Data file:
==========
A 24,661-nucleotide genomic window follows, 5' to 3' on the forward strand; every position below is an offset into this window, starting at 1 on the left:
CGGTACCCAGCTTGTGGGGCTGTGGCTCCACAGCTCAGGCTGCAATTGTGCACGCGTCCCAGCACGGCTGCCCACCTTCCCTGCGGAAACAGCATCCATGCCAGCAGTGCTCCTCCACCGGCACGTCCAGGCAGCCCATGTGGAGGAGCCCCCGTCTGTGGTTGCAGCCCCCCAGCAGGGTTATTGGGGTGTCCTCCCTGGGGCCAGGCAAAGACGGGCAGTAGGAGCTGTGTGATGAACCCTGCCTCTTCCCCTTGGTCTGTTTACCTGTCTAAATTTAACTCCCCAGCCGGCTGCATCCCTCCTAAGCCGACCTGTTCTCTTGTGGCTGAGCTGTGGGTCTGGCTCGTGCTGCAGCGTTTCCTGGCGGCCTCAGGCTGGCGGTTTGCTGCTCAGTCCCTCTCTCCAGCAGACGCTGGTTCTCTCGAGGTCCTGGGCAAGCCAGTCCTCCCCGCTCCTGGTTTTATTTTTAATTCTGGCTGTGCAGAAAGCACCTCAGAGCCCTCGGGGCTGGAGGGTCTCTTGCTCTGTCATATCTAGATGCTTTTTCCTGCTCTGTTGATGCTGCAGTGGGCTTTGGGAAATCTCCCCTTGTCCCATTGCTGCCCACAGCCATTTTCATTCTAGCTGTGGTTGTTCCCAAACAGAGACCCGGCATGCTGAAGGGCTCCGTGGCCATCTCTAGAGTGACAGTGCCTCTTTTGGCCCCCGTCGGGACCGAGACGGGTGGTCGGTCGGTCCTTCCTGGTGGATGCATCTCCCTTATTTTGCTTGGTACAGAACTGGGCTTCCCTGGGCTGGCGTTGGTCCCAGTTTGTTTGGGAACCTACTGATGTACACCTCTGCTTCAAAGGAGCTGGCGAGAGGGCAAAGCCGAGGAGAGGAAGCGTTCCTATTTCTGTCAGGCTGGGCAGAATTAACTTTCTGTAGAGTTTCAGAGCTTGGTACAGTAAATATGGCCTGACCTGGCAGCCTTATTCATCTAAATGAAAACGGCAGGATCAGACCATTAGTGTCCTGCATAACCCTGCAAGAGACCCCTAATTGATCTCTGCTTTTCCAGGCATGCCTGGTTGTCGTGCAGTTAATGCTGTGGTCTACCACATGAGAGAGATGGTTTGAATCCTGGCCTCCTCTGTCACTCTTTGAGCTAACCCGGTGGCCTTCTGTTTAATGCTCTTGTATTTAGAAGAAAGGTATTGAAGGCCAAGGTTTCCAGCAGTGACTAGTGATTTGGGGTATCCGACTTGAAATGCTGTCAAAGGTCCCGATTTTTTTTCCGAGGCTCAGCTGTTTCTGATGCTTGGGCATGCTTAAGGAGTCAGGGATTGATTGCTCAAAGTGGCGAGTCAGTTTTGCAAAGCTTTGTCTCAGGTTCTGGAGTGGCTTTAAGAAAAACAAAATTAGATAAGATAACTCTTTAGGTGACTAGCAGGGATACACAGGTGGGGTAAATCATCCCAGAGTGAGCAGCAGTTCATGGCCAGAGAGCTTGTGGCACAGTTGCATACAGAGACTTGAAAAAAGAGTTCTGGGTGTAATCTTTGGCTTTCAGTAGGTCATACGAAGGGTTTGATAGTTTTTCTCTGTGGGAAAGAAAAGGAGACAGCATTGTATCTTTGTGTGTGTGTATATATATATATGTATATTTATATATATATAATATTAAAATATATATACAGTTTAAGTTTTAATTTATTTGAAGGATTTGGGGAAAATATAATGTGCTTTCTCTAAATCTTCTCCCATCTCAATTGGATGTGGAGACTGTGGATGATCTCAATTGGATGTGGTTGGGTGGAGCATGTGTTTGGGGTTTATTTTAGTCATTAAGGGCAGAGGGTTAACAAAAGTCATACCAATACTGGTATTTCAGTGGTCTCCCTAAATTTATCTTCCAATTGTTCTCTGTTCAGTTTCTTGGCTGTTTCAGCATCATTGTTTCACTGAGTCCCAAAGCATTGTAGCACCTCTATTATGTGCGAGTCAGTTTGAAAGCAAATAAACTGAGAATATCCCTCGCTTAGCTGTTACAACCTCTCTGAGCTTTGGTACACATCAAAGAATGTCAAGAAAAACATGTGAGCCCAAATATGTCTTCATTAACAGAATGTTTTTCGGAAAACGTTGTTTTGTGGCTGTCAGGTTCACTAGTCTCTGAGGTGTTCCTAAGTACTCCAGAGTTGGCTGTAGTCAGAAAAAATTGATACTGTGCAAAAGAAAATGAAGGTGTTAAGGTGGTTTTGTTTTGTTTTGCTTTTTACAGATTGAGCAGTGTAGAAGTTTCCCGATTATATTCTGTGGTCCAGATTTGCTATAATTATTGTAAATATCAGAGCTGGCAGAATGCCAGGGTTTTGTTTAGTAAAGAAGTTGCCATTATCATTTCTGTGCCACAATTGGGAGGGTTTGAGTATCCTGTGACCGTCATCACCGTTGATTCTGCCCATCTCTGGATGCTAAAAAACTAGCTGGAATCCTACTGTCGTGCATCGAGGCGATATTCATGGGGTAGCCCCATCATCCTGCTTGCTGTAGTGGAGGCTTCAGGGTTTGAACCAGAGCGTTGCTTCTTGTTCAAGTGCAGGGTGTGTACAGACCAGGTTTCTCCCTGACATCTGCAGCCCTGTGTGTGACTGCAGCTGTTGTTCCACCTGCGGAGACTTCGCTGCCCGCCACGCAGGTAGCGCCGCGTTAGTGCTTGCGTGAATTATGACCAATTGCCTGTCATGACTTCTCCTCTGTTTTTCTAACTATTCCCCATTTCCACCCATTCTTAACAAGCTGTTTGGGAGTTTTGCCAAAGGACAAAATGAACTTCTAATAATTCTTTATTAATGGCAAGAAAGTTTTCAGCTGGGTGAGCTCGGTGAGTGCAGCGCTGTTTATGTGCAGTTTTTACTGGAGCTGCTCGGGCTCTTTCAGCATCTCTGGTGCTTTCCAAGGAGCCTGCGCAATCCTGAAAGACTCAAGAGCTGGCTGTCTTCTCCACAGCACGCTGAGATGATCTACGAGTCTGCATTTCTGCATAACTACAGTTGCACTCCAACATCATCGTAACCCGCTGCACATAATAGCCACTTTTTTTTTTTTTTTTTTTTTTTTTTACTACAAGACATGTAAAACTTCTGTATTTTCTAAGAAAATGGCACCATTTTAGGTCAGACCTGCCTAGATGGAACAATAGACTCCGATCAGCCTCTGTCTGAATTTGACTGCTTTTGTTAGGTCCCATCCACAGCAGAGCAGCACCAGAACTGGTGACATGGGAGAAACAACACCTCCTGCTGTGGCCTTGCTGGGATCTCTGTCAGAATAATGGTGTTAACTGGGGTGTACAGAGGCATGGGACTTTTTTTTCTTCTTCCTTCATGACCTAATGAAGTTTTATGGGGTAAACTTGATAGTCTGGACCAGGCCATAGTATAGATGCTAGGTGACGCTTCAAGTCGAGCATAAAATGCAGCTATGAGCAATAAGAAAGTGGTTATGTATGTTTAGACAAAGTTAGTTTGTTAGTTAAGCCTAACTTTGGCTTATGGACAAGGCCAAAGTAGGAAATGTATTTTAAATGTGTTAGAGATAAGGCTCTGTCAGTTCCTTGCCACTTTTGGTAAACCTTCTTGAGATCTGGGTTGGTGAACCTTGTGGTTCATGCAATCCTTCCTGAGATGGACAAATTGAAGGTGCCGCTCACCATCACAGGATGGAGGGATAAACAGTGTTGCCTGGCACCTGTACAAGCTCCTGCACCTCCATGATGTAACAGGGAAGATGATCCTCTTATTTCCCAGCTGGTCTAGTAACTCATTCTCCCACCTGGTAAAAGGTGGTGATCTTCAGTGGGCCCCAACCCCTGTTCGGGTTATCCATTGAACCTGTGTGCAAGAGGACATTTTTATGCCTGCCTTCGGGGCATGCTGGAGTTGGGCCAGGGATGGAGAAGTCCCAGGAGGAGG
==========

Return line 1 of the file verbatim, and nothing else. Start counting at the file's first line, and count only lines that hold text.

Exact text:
A 24,661-nucleotide genomic window follows, 5' to 3' on the forward strand; every position below is an offset into this window, starting at 1 on the left: